FILM REVIEW – THE NUTCRACKER AND THE FOUR REALMS. With Mackenzie Foy, Keira Knightley, Jayden Fowora-Knight, Morgan Freeman, Helen Mirren. Written by Ashleigh Powell. Directed by Lasse Hallström, Joe Johnston. Rated PG for some mild peril. 99 minutes.
Loosely inspired by the famous ballet and its underlying story, THE NUTCRACKER AND THE FOUR REALMS is an imaginative and charming movie for the upcoming holiday season. There are some dance sequences and there are some excerpts from Tchaikovsky’s well-known score, but this is not your traditional “Nutcracker.” Instead, it’s a fantasy adventure in which a young girl learns to trust her own abilities.
Clara (Mackenzie Foy) is scientifically minded, like her late mother, and has not handled her mother’s death very well. Taken to a Christmas party with her father and siblings, she seeks out the host, an apparently wealthy inventor named Drosselmeyer (Morgan Freeman), to get help unlocking a gift from her mother that requires a key. He provides the means to get the key, which involves her crossing over to the “Four Realms,” a fantasy kingdom that she discovers was ruled over by her mother.
The key is stolen by a mouse allied with Mother Ginger (Helen Mirren), who seems to have declared war on the three other realms, including one led by Sugar Plum (Keira Knightley), who takes the confused Clara under her wing. Obtaining the key, now in Mother Ginger’s possession, seems to be the means to setting things right. But things are not what they seem. Along the way she meets Philip (Jayden Fowora-Knight), the Nutcracker soldier, who becomes her protector when he realizes who she is.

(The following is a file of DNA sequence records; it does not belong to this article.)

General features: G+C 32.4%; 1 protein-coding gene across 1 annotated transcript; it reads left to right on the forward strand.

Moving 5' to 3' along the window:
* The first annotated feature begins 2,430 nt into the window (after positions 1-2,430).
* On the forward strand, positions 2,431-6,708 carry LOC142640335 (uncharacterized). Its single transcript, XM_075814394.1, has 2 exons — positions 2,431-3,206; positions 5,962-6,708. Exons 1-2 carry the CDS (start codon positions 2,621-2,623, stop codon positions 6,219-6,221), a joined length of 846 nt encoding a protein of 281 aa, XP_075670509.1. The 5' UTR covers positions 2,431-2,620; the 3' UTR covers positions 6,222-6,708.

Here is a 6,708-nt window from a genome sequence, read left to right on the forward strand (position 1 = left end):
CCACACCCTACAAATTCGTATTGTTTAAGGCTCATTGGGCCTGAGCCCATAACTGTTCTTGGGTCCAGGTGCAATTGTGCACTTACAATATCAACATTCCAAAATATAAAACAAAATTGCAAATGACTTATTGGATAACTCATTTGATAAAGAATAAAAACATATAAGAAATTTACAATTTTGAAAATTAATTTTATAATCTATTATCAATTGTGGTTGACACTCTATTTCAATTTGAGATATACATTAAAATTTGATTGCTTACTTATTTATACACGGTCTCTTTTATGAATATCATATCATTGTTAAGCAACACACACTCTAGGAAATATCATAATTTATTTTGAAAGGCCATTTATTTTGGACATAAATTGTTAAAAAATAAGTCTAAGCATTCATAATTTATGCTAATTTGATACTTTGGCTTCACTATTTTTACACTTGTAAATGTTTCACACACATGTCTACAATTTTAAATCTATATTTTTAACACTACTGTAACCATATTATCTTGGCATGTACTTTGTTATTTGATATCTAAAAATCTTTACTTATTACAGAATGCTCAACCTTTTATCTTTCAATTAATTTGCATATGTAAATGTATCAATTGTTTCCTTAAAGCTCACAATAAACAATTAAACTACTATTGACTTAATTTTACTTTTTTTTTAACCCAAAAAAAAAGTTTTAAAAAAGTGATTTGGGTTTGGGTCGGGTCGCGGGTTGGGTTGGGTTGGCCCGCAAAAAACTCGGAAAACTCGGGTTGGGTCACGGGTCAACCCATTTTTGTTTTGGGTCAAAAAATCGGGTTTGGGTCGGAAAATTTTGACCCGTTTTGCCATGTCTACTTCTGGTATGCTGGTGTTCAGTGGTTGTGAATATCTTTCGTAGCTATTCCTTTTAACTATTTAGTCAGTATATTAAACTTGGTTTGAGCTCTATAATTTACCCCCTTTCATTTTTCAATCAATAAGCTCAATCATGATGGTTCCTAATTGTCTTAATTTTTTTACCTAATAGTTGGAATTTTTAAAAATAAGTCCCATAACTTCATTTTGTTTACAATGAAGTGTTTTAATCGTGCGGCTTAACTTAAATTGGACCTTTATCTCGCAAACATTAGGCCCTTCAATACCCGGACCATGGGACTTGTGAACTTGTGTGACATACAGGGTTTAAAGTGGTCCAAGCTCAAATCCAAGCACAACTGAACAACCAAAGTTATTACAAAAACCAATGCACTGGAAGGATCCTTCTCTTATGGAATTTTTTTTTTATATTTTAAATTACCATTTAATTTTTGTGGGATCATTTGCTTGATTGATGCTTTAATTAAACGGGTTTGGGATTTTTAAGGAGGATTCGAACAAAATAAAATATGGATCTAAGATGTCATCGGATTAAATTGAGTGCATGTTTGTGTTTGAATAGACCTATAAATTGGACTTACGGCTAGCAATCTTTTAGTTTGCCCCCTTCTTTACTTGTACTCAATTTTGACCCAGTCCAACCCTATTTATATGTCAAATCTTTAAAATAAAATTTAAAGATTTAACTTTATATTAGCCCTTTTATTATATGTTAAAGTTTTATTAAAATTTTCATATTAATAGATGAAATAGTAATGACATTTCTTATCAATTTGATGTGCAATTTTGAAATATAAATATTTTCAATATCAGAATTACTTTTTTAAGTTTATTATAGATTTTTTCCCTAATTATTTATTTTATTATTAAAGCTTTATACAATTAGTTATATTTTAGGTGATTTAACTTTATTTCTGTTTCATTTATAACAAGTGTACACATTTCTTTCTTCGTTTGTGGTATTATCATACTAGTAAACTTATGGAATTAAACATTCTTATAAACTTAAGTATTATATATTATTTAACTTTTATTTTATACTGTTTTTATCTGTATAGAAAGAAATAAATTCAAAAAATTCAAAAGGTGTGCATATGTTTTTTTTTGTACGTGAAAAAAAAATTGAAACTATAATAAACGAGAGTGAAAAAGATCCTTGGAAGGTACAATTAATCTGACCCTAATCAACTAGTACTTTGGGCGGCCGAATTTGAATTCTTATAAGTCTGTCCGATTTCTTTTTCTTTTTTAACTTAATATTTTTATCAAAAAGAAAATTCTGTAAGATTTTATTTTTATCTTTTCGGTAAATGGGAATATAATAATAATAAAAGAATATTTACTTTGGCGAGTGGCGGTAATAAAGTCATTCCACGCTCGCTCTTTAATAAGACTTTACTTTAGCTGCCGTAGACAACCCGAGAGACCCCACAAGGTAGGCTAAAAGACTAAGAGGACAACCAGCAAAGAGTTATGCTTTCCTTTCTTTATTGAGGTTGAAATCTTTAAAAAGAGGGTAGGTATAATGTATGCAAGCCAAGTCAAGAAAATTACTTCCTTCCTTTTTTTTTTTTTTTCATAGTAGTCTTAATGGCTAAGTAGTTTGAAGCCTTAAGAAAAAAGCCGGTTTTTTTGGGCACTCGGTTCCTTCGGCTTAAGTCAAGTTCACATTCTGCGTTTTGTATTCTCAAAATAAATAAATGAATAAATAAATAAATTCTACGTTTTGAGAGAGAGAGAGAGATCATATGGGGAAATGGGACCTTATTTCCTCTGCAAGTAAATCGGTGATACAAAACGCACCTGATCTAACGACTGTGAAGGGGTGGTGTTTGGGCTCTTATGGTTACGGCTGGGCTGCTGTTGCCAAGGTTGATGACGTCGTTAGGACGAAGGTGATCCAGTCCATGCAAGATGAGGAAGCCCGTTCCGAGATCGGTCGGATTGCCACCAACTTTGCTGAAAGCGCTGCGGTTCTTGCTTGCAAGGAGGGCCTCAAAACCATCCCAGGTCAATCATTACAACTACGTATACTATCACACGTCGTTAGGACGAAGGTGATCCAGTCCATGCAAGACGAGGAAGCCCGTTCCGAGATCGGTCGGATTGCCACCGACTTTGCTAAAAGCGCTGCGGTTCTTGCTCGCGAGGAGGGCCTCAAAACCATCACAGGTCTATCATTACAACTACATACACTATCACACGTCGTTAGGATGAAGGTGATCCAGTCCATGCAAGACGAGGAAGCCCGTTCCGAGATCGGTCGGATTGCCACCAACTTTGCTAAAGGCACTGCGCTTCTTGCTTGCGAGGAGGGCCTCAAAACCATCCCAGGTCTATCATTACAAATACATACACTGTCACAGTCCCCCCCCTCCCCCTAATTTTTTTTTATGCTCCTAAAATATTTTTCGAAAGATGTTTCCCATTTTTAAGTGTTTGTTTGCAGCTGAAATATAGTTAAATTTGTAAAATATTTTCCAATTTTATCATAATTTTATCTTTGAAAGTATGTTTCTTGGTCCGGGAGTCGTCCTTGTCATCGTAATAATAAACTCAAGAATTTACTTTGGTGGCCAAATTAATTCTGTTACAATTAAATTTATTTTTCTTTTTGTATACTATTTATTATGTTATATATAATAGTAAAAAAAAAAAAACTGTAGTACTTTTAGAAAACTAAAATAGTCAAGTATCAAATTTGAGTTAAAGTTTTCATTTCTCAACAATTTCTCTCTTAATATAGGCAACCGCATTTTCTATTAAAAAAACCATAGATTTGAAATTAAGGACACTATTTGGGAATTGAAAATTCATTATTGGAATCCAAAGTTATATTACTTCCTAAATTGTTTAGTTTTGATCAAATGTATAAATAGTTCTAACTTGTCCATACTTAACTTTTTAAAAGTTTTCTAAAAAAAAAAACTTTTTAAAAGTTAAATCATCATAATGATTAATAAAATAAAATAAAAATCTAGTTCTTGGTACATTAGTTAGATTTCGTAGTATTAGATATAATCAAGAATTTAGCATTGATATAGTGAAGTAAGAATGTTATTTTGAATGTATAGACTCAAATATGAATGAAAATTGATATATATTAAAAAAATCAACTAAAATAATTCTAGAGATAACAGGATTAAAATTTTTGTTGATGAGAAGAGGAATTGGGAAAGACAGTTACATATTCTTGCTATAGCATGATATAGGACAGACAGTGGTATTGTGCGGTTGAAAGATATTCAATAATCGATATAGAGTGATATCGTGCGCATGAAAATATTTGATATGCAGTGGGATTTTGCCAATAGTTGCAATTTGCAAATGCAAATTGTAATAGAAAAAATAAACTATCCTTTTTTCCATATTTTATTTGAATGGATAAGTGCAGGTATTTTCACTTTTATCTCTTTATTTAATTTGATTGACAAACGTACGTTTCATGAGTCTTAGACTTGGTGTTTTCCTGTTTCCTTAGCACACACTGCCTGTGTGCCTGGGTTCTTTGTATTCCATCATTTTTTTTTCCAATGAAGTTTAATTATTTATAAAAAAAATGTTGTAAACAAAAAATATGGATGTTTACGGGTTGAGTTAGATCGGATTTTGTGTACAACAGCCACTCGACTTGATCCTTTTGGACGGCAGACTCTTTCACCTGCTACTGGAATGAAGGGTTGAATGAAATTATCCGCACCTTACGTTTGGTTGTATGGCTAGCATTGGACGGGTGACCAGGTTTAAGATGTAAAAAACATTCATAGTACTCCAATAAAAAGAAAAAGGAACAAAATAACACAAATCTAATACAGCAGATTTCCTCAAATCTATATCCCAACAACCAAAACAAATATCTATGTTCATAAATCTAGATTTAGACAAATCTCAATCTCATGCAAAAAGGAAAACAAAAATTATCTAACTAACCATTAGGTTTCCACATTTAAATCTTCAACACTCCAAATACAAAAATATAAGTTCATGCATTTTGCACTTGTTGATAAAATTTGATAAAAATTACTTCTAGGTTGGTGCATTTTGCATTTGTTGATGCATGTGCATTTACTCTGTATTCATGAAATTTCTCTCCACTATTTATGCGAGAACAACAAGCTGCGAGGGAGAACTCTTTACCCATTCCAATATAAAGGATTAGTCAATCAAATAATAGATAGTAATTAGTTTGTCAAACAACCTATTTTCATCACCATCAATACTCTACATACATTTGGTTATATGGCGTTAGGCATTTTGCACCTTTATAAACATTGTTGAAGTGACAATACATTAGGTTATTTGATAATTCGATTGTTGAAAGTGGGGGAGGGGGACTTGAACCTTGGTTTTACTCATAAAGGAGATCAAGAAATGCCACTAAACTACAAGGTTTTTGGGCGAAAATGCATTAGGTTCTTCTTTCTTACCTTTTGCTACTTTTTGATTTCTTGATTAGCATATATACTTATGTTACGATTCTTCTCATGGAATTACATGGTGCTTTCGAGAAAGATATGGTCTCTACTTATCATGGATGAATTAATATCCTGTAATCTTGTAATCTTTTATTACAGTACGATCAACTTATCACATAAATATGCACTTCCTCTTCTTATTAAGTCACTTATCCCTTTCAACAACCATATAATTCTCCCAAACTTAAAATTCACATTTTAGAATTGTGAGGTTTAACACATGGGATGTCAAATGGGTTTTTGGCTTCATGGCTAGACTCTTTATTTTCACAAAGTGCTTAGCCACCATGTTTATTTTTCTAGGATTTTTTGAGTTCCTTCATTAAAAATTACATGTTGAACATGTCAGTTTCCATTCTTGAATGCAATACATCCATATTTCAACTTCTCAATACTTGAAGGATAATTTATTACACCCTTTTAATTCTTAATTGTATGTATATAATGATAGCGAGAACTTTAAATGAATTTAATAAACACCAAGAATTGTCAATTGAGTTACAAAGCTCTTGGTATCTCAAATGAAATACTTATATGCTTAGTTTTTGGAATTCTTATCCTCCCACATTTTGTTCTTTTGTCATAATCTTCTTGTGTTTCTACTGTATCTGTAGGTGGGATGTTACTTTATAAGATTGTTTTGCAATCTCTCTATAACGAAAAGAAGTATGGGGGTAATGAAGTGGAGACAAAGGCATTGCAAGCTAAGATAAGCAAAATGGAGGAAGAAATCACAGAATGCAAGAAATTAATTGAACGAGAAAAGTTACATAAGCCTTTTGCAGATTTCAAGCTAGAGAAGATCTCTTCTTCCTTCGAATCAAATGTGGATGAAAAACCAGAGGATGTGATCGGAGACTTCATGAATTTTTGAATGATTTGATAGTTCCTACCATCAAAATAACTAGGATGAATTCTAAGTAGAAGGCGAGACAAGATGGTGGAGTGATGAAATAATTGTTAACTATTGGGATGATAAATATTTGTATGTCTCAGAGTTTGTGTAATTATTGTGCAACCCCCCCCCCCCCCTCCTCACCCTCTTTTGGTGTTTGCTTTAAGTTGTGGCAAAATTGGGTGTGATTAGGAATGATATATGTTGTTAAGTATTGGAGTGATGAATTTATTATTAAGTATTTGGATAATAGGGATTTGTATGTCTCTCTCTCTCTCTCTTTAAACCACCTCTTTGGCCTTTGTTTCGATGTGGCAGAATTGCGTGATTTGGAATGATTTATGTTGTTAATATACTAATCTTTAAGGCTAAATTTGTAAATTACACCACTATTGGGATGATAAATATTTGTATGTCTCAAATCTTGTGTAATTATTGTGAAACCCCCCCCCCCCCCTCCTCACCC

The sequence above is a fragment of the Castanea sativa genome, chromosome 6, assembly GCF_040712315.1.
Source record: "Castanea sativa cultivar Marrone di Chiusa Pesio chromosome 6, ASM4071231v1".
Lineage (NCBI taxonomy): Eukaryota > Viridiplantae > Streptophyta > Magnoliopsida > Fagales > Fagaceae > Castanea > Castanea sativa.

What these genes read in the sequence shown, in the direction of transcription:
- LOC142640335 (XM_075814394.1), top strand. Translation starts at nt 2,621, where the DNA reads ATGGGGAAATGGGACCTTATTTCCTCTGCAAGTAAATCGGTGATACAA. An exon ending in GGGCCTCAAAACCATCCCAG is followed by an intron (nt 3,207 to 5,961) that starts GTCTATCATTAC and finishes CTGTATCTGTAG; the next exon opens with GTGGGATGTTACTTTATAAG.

There are twists in the story, but the ultimate conclusion should not be in doubt, given that this is a Disney film clearly intended for family viewing. There are some surreal touches, along the lines of Tim Burton’s “Alice in Wonderland,” but director Lasse Hallström is not Burton, and though there is peril, there’s little of the darkness of the Burton film. In one of the film’s biggest in-jokes – for knowledgeable adults – there’s a shot that’s an echo of Disney’s legendary “Fantasia.”
Foy is a feisty Disney princess (as she becomes when she learns her mother was queen), who knows her way around machinery, and yet does not shy away from the gowns and glitter of her new position. The avuncular Freeman easily handles his role as Clara’s inventor-godfather, and Mirren and Knightley – often playing much more serious roles – seem to be enjoying themselves as their fantasy characters. Both women play parts which have hidden depths allowing them to be able to go along with the ride without missing a beat. Fowora-Knight, in his first significant movie role, plays the hero with aplomb, getting his dramatic moments even though Clara will be saving the day on her own.
The movies churned out for the holiday season are often a chore, either so heavy-handed or so lightweight that they’re instantly forgettable. “The Nutcracker and the Four Realms” manages to avoid both traps, making this a film that should be enjoyed by young viewers for years to come.•••
Daniel M. Kimmel is a veteran movie critic and author of a host of film-related books. His new novel, Father of the Bride of Frankenstein, will be released in January. He is the 2018 recipient of the Skylark Award given by the New England Science Fiction Association. He lives in Somerville, Massachusetts.